Commissioners approve plans for first needle exchange program in Hillsborough County

The goal is to combat the spread of HIV/AIDS, hepatitis and other blood-borne diseases among intravenous drug users, their sexual partners and their children.

Anastasia Dawson


TAMPA — It’s a controversial solution to a complicated problem — and one that Hillsborough County has never tried before.

But with a groundswell of support from local health agencies, county commissioners gave final approval on Wednesday to launch a countywide needle and syringe exchange program.

Local governments throughout the country have operated similar programs for decades as a way to combat the spread of HIV/AIDS, hepatitis and other blood-borne diseases among intravenous drug users, their sexual partners and their children. But Hillsborough’s forthcoming Syringe Service Program, expected to begin in March, will be one of the first of its kind in state history.

Launching any county-wide programs where citizens could get free hypodermic needles and syringes in exchange for used ones was banned by the Florida Legislature until late last year, when lawmakers learned the results of a five-year pilot program in Miami-Dade County and reversed the ruling.

Local governments are still prohibited from using state, county or municipal funding to launch a needle exchange. Yet at least three other counties — Manatee, Palm Beach and Broward — have also begun efforts to begin their own programs in the wake of the decision.

For Commissioner Sandra Murman, who has worked to launch a Hillsborough-based program, the proof was in the numbers.

The University of Miami, which was tasked by the state with overseeing the pilot project, reported steady decreases in the the number of opioid-related deaths in Miami-Dade County – from 321 deaths in 2016 to 305 in 2017 to 213 in 2018. It was the only county in the state where the number of opioid-related deaths actually decreased in 2018.

In 2017, Hillsborough County reported 179 opioid-related deaths. In 2018, that number increased to 222.

The county has also grappled with a surge in the number of citizens living with HIV. In 2018, Hillsborough County counted 7,521 citizens living with the virus, at least 323 of whom were newly diagnosed. Considering that the average lifetime cost of HIV treatment is about $400,000 per person, Murman said, the new initiative will not only save lives but also taxpayer dollars.

“Hillsborough County is experiencing one of the highest HIV rates in the state of Florida. We have the highest opioid death rate. We have to do something,” Murman urged the board at Wednesday’s meeting.

“This is a tool in the toolbox,” she said. “Every single inch of this program has been scrutinized legally, medically and socially because I wanted to answer my own concerns on whether we were doing the right thing. And I can say now we are absolutely doing the right thing.”

The initiative came to the board with the unanimous support of Hillsborough’s 52-member Health Care Advisory Board as well as the county’s Behavioral Health Task Force. A lengthy review of programs throughout the country found little evidence that these initiatives led to increased intravenous drug use or crime like lawmakers feared, county health officials said.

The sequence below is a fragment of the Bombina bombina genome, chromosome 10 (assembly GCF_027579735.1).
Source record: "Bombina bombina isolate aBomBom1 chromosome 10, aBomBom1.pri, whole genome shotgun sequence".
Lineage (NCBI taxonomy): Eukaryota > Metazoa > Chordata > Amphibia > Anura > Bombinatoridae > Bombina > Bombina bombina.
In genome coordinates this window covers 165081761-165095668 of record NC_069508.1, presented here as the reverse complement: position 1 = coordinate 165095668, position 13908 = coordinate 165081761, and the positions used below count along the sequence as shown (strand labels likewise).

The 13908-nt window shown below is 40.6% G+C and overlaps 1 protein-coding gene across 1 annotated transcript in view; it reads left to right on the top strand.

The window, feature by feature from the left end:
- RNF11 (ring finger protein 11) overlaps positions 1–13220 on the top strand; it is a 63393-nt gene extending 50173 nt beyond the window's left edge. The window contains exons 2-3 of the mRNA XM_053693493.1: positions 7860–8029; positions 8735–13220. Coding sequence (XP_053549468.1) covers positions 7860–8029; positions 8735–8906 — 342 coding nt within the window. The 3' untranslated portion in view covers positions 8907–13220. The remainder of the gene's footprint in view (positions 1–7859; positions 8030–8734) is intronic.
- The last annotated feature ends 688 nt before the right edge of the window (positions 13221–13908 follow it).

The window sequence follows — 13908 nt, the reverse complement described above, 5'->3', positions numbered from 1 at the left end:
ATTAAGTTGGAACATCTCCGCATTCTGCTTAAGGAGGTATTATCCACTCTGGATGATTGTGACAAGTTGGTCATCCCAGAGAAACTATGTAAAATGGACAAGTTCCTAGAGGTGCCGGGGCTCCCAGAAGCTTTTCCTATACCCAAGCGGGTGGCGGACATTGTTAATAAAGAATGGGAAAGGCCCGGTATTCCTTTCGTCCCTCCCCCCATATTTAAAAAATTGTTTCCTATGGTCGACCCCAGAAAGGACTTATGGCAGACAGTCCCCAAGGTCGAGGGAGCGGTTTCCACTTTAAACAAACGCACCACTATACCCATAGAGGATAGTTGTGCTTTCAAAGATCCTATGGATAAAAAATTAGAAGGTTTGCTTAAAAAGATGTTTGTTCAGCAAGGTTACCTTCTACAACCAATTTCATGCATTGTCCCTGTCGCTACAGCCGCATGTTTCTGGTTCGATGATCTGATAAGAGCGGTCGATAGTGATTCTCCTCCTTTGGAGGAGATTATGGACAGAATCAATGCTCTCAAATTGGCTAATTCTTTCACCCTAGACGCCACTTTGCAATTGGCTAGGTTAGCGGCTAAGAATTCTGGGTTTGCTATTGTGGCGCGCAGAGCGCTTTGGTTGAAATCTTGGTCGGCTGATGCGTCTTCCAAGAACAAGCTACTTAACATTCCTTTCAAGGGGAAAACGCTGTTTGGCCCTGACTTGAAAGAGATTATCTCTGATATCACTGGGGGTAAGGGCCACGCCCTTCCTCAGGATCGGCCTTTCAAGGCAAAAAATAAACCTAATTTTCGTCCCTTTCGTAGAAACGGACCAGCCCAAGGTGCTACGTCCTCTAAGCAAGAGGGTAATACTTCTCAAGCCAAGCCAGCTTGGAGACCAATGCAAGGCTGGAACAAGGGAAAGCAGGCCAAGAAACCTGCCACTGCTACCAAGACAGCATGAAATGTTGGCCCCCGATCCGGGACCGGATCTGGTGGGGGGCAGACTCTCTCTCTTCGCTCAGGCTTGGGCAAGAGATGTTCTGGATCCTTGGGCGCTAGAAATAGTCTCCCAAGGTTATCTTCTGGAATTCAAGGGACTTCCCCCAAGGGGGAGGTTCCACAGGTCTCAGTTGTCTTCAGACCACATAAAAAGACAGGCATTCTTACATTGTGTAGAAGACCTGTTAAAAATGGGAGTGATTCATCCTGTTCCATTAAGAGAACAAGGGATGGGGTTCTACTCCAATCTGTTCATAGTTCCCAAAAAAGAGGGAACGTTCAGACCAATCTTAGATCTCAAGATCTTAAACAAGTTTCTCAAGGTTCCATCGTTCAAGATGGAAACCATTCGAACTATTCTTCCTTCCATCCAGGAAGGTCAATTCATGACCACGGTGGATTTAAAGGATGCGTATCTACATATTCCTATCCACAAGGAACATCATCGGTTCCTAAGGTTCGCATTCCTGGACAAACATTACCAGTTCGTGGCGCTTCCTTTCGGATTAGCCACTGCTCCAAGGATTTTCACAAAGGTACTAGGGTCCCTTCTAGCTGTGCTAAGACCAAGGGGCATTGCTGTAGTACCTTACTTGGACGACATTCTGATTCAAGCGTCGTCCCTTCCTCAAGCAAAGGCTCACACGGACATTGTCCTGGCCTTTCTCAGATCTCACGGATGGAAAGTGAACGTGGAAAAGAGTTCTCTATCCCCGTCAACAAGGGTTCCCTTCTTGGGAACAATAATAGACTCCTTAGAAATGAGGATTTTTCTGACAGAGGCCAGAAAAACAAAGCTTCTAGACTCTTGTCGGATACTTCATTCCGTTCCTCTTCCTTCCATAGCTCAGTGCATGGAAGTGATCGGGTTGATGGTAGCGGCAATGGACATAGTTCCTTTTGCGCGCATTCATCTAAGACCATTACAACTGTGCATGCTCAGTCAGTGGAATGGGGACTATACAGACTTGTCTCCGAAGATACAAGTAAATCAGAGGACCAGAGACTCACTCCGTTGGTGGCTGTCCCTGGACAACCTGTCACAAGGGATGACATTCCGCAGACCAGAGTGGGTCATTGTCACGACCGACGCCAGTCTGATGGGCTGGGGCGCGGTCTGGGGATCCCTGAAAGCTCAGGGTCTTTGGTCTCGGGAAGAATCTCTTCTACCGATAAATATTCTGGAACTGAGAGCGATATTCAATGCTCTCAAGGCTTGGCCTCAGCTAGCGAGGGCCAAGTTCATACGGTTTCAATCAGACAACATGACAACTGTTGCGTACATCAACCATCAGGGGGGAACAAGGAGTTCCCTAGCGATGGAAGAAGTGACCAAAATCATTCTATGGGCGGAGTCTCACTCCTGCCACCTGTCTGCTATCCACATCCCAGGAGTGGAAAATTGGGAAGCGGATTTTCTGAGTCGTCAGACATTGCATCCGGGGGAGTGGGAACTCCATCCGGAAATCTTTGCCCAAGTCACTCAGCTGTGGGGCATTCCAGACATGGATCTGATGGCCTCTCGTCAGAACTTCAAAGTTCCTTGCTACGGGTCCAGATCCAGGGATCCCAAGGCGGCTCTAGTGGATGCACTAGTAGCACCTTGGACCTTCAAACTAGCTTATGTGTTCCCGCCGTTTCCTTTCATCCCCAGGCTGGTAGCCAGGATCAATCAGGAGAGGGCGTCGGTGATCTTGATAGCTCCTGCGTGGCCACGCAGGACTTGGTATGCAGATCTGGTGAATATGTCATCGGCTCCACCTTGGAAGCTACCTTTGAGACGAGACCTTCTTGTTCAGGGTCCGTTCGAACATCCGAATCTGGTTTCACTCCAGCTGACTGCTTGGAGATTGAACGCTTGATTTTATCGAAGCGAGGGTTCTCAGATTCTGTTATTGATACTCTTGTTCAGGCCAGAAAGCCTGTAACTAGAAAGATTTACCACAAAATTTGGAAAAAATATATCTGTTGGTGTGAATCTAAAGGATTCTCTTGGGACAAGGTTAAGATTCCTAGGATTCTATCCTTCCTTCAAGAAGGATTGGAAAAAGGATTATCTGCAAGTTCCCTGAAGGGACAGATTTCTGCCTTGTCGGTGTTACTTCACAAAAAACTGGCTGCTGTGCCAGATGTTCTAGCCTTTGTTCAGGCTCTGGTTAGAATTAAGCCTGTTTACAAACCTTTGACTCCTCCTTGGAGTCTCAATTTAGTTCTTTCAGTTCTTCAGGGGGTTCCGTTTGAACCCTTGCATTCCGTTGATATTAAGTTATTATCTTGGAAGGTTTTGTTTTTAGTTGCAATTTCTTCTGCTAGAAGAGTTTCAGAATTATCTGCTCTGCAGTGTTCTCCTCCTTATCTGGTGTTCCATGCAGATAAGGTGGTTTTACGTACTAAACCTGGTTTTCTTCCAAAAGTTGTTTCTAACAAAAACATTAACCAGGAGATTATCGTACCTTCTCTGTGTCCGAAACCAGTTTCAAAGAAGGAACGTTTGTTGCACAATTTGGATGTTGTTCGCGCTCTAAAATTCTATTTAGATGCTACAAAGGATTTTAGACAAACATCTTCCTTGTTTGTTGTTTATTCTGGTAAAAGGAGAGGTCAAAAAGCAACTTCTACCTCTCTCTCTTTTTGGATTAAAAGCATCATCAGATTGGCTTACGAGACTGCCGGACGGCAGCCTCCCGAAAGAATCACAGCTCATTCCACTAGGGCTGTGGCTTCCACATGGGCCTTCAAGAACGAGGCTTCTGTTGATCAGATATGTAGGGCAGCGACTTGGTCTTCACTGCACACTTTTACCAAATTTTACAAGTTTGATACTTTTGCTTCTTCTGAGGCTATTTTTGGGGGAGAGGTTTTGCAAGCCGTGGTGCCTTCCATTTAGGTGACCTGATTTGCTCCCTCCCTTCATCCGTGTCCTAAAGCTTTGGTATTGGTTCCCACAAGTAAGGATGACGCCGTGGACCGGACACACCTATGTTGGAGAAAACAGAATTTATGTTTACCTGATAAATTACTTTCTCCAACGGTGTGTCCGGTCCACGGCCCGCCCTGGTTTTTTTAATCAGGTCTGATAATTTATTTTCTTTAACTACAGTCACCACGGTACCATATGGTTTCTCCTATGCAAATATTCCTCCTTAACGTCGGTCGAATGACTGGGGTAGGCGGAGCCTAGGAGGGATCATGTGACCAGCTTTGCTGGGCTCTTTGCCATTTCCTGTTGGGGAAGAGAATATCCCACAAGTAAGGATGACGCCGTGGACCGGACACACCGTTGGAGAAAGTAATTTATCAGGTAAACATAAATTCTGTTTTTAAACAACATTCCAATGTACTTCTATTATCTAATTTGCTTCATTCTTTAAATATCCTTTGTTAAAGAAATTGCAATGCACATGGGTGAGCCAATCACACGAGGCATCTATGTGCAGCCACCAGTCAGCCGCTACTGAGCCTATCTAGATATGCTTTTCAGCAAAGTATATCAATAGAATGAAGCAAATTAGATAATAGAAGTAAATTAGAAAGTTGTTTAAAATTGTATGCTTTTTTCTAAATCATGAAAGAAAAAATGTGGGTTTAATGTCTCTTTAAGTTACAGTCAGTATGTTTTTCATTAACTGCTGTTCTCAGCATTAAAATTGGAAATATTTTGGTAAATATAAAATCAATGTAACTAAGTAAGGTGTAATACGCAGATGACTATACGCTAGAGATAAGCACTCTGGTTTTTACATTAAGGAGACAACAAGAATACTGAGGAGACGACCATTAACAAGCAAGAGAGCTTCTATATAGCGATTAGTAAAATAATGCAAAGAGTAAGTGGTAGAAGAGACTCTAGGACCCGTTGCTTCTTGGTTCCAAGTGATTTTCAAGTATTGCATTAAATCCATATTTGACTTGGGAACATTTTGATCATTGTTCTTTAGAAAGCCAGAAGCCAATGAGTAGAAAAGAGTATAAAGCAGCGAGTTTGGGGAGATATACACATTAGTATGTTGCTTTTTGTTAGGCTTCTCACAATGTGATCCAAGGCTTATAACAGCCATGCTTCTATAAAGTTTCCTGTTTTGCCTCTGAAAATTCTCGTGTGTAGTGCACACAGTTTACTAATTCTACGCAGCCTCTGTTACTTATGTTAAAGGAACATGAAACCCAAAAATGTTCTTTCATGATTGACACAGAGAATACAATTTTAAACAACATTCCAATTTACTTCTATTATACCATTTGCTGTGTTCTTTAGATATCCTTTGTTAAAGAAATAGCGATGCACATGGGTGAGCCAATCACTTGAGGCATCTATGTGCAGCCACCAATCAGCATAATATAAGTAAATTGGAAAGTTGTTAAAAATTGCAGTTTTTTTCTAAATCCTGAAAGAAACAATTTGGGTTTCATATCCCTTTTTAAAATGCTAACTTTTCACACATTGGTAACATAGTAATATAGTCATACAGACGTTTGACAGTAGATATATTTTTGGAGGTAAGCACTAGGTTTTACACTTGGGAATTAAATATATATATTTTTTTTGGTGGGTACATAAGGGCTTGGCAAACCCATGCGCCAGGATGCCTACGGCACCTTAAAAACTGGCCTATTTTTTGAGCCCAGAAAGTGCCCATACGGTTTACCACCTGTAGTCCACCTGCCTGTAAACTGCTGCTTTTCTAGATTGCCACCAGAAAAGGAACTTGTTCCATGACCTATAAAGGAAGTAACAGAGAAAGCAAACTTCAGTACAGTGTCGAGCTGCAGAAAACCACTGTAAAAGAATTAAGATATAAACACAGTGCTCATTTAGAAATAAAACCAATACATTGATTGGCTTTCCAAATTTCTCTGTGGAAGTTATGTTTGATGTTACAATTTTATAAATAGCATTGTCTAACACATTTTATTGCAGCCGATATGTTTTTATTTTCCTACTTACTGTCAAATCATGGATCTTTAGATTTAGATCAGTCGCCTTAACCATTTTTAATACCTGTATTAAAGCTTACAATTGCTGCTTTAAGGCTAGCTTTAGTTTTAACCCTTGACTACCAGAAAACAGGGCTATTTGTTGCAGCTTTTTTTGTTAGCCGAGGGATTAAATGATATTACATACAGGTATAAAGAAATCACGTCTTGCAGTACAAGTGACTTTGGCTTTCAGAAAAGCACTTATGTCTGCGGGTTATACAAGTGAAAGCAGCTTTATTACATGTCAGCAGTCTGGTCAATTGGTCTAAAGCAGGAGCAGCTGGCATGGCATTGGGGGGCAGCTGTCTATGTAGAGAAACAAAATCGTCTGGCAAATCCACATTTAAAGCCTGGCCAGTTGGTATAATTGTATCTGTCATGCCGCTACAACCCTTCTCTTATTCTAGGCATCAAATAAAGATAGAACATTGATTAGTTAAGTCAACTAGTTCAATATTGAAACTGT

Commissioners have yet to approve any contracts or agreements with the agencies needed to support the program. But the county’s Health Care Services department has already secured partnerships with agencies including Tampa General Hospital, the University of South Florida’s College of Medicine, the USF Department of Mental Health Law and Policy, Gracepoint, Metro Inclusive Health and the Drug Abuse Comprehensive Coordinating Office, known as DACCO.

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The program can easily be supported by existing outreach initiatives sponsored by the university and Tampa General Hospital. The current plan is to operate the program out of vans owned by USF’s Tampa Bay Street Medicine student organization.

The group has already identified three target areas around Hillsborough Avenue and 22nd Street where the mobile teams would not only pass out free syringes, but also provide condoms, alcohol swabs and Narcan, said Dr. Asa Oxner, a doctor at Tampa General and an associate program director of internal medicine at USF.

“We have a grant already that we are using to pay for prescription medications for these patients, and that grant could be used to buy the starting stock of syringes that we would use for the exchange,” Oxner said. “We would be ready to go as soon as it’s voted into ordinance.”

Jason Wilson, an emergency medicine doctor at Tampa General, is tapped to serve as one of the program’s medical directors. With the county’s existing partnerships, Wilson said, the program can also provide those patients with mental health counseling, connect them to social services for long-term care and provide on-site medical treatment for high blood pressure, diabetes, hepatitis C and HIV.

“When I trained, patients would come in with a drug overdose and we really had no options for those patients,” Wilson said. “We would tell them, ‘Good luck, here’s a list of resources, I hope you do better.’ Patients died.”

“I think we have an opportunity here today to save patients’ lives,” Wilson said.